up. Furthermore, these studies and interviews generally
reveal that most Mexican illegals living here would
prefer to stay in Mexico if they could make
anything resembling a decent wage there.
Propaganda to the contrary, it's also apparent that the
Mexican illegals are an economic plus for the United
States. The schizophrenic claims of bigots (on one hand,
illegals are said to work so hard that they displace native
labor, and—on the other—are referred to as
welfare bums) are utterly unsupported. There are many
reasons to believe that very few American citizens are
unemployed because Mexican laborers have taken jobs that
otherwise would be open. It's also clear that illegals pay
(through taxes, social security deductions, and workman's
compensation payments) for a wide variety of services of
which they only rarely take advantage.
A substantial portion of the current concern over illegal
Mexican immigration seems to be just one more resurgence of
the Leyenda Negra, an ancient northern European
prejudice against Hispanics that can be traced back to
English horror stories about the conquistadores
and the Spanish Inquisition. Such prejudices have a rich
history in the U.S. too, rooted in a misunderstanding of
Mexican culture and in good old American xenophobia.
Few Americans seem to realize that much of the southwestern U.S. was taken from Mexico in a war of conquest, or
that the Hispanic community was already in place
when—in 1848—the U.S. annexed more than half of
Mexico's territory through the Treaty of Guadalupe
Hidalgo, which ended the U.S.-Mexican War. American
history courses rarely point out that the rights of the
Mexicans living in the newly annexed territory were
systematically denied them, even though those rights had
been guaranteed by the Treaty.
As one famous student of the subject put it, the Treaty of
Guadalupe Hidalgo "left the toilers on one side of the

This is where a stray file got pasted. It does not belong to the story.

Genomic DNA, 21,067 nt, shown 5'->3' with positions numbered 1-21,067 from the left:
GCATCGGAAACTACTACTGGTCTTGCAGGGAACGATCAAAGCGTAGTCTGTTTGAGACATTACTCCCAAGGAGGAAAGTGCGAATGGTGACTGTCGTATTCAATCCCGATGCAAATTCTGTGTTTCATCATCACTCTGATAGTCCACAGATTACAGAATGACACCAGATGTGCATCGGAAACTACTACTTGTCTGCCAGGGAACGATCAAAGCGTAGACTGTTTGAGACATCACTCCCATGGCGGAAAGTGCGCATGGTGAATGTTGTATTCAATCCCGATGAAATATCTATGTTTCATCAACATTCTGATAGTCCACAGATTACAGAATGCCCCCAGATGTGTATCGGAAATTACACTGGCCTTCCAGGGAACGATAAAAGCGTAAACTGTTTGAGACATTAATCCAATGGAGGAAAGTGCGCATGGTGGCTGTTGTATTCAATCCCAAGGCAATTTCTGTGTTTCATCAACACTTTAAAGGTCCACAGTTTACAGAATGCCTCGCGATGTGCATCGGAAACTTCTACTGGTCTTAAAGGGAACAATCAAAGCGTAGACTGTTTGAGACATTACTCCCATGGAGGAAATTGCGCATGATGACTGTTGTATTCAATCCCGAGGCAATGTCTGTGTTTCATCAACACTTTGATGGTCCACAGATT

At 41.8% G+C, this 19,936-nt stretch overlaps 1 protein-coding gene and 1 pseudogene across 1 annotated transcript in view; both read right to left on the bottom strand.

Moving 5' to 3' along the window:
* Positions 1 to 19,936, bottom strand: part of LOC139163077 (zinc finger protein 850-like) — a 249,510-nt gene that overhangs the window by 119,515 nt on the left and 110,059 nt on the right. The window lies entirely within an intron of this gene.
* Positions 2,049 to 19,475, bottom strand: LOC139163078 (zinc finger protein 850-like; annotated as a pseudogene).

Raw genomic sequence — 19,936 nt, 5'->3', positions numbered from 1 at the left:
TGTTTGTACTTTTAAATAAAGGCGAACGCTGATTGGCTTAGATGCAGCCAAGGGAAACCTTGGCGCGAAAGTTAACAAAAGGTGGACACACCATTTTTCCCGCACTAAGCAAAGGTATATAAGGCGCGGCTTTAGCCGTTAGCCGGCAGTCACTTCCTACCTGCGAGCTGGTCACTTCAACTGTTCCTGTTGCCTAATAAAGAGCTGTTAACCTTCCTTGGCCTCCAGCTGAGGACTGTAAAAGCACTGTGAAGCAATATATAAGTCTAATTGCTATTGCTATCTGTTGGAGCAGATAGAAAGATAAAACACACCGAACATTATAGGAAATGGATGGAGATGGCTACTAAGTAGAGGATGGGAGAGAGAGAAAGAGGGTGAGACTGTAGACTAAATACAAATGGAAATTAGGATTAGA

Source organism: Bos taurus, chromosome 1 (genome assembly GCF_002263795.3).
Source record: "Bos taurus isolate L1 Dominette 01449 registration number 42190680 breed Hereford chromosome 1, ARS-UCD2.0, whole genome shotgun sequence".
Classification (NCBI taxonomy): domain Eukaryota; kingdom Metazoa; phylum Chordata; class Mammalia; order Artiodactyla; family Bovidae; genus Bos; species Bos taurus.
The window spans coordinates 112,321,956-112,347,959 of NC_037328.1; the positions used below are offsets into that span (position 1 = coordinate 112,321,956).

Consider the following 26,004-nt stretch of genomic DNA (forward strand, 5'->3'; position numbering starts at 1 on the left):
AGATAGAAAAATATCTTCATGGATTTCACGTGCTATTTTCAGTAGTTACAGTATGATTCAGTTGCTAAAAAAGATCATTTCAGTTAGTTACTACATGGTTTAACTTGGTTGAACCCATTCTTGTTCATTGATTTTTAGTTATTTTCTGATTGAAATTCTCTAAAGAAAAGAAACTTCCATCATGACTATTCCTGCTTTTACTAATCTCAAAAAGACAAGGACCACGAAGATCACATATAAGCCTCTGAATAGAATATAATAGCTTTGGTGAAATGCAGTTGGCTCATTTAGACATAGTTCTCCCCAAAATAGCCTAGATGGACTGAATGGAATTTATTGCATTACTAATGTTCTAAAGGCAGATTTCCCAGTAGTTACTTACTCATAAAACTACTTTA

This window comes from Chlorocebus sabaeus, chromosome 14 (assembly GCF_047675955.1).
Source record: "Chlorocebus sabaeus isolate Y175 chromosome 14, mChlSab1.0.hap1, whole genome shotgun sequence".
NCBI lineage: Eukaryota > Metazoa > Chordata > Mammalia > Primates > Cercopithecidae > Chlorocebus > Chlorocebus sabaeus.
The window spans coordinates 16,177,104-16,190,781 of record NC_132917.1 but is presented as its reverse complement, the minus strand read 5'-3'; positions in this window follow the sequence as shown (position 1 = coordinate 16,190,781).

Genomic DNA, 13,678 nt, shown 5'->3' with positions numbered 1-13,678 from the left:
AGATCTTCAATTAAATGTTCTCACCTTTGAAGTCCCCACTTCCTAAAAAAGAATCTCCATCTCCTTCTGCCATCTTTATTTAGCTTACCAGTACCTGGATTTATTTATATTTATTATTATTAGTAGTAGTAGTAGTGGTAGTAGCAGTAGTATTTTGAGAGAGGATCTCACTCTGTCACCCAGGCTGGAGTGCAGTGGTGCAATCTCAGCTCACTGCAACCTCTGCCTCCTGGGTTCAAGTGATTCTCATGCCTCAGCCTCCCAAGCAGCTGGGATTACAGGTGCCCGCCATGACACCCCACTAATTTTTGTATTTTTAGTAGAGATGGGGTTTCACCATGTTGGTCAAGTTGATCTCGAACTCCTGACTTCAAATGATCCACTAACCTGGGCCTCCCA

border and the best land and the capital on the other."
Ever since modern agriculture and mining began to be
developed in the Southwest, our country has exploited these
"toilers" as a labor pool of last resort. They've been
welcomed when their help was needed and expelled as
shiftless "greasers" and welfare bums when they were no
It's obvious that anti-Hispanic prejudice is involved when
the Mexican immigration situation is contrasted with our
attitudes toward immigrants from Canada. Historically, the
influx of people from the north has placed a far greater
population pressure on the United States than has the
movement from Mexico but we don't hear about a "Canuck"
menace, and there's no call for fences along the Canadian
border or for a beefed-up northern Border Patrol. (After
all, less than a fifth of our border agents are stationed
In a future column we will attempt to evaluate the current
status and impact of Mexican illegals in the United
States, take a look in our cracked and clouded crystal
ball to see what the future may hold, and recommend some
steps that might be taken toward a humane and rational
solution to this "problem" as well as to a number of
related problems of international migration.
A detailed discussion of the movements of people
between nations—with special emphasis on
Mexican-American relations—can be found in The
Golden Door: International Migration, Mexico and the United
States, by Paul R. Ehrlich, Loy Bilderback, and Anne H.
Ehrlich (Ballantine, 1979. hard cover, $12.95).